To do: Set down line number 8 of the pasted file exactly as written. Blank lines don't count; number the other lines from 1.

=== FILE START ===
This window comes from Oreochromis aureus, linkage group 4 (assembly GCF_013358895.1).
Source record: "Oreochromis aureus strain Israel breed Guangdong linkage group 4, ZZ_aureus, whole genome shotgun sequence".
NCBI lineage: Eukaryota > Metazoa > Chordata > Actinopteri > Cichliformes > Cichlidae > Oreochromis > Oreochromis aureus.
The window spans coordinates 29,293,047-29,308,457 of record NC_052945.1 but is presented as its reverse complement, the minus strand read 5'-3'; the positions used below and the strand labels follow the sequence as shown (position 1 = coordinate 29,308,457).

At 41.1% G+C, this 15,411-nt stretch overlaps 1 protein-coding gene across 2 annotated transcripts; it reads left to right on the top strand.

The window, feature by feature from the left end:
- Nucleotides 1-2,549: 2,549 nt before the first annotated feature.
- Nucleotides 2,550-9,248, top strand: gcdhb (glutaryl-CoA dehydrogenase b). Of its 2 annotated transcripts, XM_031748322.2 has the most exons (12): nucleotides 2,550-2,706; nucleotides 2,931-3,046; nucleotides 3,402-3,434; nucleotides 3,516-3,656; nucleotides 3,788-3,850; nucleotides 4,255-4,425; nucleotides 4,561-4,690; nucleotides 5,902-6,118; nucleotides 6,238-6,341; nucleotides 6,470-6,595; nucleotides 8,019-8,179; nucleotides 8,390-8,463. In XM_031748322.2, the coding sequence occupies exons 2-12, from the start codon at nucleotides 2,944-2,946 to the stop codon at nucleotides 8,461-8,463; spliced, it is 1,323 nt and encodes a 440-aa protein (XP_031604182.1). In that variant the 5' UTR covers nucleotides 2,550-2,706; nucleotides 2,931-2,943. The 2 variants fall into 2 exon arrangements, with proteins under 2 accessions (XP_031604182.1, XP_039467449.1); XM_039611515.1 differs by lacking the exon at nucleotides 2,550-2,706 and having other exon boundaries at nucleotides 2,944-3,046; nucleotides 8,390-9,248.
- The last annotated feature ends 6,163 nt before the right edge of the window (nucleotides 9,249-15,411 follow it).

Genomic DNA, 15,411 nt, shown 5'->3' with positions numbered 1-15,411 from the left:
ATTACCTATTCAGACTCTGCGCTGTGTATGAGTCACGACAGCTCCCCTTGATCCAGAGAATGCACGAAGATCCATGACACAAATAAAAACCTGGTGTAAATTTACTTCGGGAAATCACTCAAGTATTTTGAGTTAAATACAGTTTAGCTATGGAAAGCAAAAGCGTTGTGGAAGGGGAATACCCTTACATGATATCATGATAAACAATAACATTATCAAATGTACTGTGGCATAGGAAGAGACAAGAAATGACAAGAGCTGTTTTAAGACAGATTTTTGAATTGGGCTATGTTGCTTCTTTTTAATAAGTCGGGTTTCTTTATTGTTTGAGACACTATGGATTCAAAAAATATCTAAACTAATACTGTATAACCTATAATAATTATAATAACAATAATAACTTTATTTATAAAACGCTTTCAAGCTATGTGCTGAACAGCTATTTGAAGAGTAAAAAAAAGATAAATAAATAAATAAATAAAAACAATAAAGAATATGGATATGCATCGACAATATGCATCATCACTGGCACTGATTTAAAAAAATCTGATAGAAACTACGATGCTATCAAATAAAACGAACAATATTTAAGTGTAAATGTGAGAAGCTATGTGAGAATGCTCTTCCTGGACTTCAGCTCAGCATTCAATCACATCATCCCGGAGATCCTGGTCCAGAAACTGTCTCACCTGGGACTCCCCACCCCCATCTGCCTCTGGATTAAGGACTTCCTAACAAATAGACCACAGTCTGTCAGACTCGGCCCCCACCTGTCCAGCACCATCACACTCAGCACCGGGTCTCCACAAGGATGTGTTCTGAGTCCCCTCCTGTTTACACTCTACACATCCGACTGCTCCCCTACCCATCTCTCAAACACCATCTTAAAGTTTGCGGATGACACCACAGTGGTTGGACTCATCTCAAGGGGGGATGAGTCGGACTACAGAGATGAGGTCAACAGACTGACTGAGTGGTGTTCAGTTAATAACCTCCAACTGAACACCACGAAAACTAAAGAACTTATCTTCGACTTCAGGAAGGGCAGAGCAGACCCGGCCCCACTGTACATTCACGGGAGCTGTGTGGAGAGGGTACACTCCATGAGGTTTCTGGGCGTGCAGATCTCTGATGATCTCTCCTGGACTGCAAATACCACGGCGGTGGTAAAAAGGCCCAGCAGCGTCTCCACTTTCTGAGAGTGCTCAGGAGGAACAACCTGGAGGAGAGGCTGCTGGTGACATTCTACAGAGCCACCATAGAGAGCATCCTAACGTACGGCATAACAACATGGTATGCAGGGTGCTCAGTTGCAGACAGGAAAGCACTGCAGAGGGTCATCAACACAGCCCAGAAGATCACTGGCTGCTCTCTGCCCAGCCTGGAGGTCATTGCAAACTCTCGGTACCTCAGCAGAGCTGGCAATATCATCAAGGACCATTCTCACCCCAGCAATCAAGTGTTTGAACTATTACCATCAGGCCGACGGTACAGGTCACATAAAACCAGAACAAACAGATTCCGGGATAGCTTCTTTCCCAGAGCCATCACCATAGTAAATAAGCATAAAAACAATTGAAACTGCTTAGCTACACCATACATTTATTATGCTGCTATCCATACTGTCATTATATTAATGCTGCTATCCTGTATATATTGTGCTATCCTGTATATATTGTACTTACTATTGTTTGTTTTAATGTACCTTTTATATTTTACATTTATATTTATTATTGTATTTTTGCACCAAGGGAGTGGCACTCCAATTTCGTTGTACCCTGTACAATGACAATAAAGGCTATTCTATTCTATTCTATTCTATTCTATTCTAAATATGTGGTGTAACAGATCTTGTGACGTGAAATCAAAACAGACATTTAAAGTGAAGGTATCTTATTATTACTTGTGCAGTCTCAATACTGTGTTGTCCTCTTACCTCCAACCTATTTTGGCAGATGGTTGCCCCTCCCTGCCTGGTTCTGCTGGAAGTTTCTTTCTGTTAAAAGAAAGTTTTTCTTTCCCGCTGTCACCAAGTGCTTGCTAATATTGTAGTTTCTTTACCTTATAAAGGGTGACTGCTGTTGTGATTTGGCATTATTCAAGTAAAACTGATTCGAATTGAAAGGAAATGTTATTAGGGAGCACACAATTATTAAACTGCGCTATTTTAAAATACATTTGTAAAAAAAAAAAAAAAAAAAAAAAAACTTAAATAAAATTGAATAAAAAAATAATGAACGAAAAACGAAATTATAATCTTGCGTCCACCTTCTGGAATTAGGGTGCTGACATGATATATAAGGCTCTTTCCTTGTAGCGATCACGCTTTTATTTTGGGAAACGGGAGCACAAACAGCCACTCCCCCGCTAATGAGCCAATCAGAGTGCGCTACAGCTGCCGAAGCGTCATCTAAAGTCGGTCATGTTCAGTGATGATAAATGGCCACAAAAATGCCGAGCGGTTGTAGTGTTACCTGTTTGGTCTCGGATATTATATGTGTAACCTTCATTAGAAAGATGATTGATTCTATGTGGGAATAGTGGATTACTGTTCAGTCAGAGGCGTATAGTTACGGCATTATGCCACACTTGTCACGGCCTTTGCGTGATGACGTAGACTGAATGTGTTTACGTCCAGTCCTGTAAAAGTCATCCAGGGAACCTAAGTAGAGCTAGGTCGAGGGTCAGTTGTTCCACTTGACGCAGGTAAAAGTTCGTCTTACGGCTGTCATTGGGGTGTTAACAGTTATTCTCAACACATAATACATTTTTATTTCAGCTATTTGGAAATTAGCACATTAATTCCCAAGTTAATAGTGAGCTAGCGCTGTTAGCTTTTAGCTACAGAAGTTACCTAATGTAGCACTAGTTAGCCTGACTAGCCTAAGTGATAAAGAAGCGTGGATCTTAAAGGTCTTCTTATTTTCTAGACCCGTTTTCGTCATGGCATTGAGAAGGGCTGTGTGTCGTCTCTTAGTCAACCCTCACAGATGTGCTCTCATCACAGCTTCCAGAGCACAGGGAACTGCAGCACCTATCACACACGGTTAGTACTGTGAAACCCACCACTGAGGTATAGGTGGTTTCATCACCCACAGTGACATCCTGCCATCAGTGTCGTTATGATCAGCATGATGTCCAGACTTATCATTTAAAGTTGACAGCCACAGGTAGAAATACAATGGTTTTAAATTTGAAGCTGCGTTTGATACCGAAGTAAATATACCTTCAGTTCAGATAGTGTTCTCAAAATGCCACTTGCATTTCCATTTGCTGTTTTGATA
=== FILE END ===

- Nucleotides 2,550-9,248, top strand: gcdhb (glutaryl-CoA dehydrogenase b). Of its 2 annotated transcripts, XM_031748322.2 has the most exons (12): nucleotides 2,550-2,706; nucleotides 2,931-3,046; nucleotides 3,402-3,434; nucleotides 3,516-3,656; nucleotides 3,788-3,850; nucleotides 4,255-4,425; nucleotides 4,561-4,690; nucleotides 5,902-6,118; nucleotides 6,238-6,341; nucleotides 6,470-6,595; nucleotides 8,019-8,179; nucleotides 8,390-8,463. In XM_031748322.2, the coding sequence occupies exons 2-12, from the start codon at nucleotides 2,944-2,946 to the stop codon at nucleotides 8,461-8,463; spliced, it is 1,323 nt and encodes a 440-aa protein (XP_031604182.1). In that variant the 5' UTR covers nucleotides 2,550-2,706; nucleotides 2,931-2,943. The 2 variants fall into 2 exon arrangements, with proteins under 2 accessions (XP_031604182.1, XP_039467449.1); XM_039611515.1 differs by lacking the exon at nucleotides 2,550-2,706 and having other exon boundaries at nucleotides 2,944-3,046; nucleotides 8,390-9,248.